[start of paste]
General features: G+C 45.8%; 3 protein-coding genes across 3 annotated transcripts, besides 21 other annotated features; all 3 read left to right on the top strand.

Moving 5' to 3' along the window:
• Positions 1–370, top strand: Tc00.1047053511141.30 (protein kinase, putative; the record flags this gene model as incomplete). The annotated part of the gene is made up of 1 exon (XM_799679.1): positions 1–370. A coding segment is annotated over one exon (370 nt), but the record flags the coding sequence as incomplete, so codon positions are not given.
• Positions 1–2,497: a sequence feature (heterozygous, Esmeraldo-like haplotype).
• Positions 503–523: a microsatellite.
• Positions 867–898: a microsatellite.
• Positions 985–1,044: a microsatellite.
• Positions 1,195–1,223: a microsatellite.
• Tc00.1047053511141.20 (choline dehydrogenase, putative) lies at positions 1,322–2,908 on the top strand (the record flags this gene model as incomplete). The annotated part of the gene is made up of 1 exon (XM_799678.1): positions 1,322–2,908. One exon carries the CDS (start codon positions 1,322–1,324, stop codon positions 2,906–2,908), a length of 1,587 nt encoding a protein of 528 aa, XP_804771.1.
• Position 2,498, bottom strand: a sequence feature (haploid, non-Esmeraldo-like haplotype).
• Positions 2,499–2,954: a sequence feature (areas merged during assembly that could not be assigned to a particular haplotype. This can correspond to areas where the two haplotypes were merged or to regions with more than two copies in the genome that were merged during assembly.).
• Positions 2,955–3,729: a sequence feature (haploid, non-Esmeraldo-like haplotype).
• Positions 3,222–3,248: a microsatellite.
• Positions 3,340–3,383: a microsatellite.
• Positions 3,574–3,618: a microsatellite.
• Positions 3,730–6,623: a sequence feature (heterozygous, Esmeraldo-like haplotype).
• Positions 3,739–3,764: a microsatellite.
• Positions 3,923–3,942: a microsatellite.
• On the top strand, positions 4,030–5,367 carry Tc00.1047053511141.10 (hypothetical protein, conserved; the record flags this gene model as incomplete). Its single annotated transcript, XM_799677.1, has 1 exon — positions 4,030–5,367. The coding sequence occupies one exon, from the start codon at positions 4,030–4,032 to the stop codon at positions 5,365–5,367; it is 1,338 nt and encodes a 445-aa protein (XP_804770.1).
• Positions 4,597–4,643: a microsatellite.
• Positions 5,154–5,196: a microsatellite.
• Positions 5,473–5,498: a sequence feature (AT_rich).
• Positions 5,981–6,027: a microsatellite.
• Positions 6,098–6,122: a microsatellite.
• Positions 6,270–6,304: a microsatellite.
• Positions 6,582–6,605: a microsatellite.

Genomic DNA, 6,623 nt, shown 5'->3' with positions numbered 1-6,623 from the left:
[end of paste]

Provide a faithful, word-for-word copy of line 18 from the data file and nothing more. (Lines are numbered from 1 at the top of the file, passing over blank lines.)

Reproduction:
• Positions 3,923–3,942: a microsatellite.